This is the third book in what I thought was going to be a trilogy, but turns out is shaping up to be an ongoing series (don't you just love fantasy?). So, once again, if you're bothered by spoilers for previous books in said series, you may want to skip this one. Cause my first paragraph here spoils the heck out of the first two books.
Meghan Chase has had a heck of a year. Having to go into Faerie to rescue her little brother, she discovers that she's the half-human daughter of King Oberon of the Seelie Fae, that her best friend is actually the legendary Robin Goodfellow, better known as Puck. She does manage to save her brother, kidnapped by the Iron Fey (faeries made from technology, basically, sort of like cyborgs) by killing the Iron King. Along the way, she also falls in love with Ash, a Prince of the Unseelie court. As she is the daughter of Oberon, and he is the son of Mab, their love is forbidden, and since they refuse to break up, they are both banished from the Faerie realms forever.
Or so you might think. Only it turns out that there is a new Iron King, whose vast armies are moving through both the Seelie and Unseelie lands with terrifying speed, poisoning the earth and making it uninhabitable for the traditional Fae. Mab and Oberon are willing to pardon them, and revoke the banishment of Ash, Meghan and Puck (who can't stay away from Meghan and has defied his king to help protect her) on the condition that Meghan, the only one who can go into Iron Fey territory without being poisoned, tracks down and kills the new Iron King. Meghan has already realized that her mother, stepfather and little brother will never be left in peace, and has had to fend off several attacks from the aggressive Iron Fey, so she agrees.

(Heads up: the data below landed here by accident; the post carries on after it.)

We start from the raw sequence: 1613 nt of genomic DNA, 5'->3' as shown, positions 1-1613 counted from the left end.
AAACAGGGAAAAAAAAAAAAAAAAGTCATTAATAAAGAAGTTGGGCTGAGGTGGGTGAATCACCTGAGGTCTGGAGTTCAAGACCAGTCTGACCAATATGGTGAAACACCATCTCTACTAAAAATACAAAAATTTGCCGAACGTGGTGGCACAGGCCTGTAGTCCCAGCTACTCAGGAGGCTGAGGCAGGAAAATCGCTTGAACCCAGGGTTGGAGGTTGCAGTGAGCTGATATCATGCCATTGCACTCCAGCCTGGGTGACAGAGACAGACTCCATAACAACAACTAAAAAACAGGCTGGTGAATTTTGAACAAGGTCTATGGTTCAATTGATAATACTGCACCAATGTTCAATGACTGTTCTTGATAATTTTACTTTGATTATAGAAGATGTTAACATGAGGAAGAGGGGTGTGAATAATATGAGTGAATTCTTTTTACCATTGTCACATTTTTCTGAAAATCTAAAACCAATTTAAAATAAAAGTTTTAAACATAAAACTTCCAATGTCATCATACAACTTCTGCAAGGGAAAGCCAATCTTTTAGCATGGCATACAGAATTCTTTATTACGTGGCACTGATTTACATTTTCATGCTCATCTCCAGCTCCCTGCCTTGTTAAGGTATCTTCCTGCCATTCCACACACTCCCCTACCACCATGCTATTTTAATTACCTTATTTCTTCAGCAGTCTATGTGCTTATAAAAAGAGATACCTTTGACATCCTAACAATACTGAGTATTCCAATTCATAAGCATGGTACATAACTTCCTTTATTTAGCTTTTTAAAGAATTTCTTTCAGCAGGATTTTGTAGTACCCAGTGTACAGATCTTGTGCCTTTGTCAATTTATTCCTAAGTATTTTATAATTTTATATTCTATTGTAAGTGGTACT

She needs to figure out a way to use her Summer and Iron glamour without getting really sick; she needs to convince Puck that while she's very fond of him, she only loves him as a friend; she needs to figure out her new relationship with the overprotective and immortal Winter Prince who has abandoned his home and everything he knows to be with her; she needs to find a way to keep her mortal family safe; and lastly, she needs to venture deep into Iron Fey territory and defeat the usurper Iron King, who wants to kill her to get the powers she received when she killed his predecessor. Simple, right?
I was a little bit wary about starting The Iron Queen as the previous book in the series, Iron Daughter, was a bit boring, and dragged, and most of the characters, who had seemed perfectly decent in the first book were annoying, melodramatic and extremely deserving of a hearty slap. Happily, it seems that Kagawa is back on form, and Meghan, who was wishy-washy and whiny and mostly TSTL in the previous book, has now matured a bit, and is a much more enjoyable character to read about. Not that there weren't bits when I wished she'd THINK more, it was painfully obvious to me from the start who the new Iron King was, yet she seemed to be totally flabbergasted by it.
Ash gets more of a personality in this book, which is good, because cold (literally, he's one of the Winter Fae), dark and brooding was getting a bit dull. The rather forced love triangle of the second book seems to have been resolved without too many problems, and just to make sure the star-crossed lovers don't get too comfortable - the events at the end of this book sets up interesting new challenges for the Summer Princess and the Winter Prince. I'm not as dismayed as I might have been that this series will continue, after all.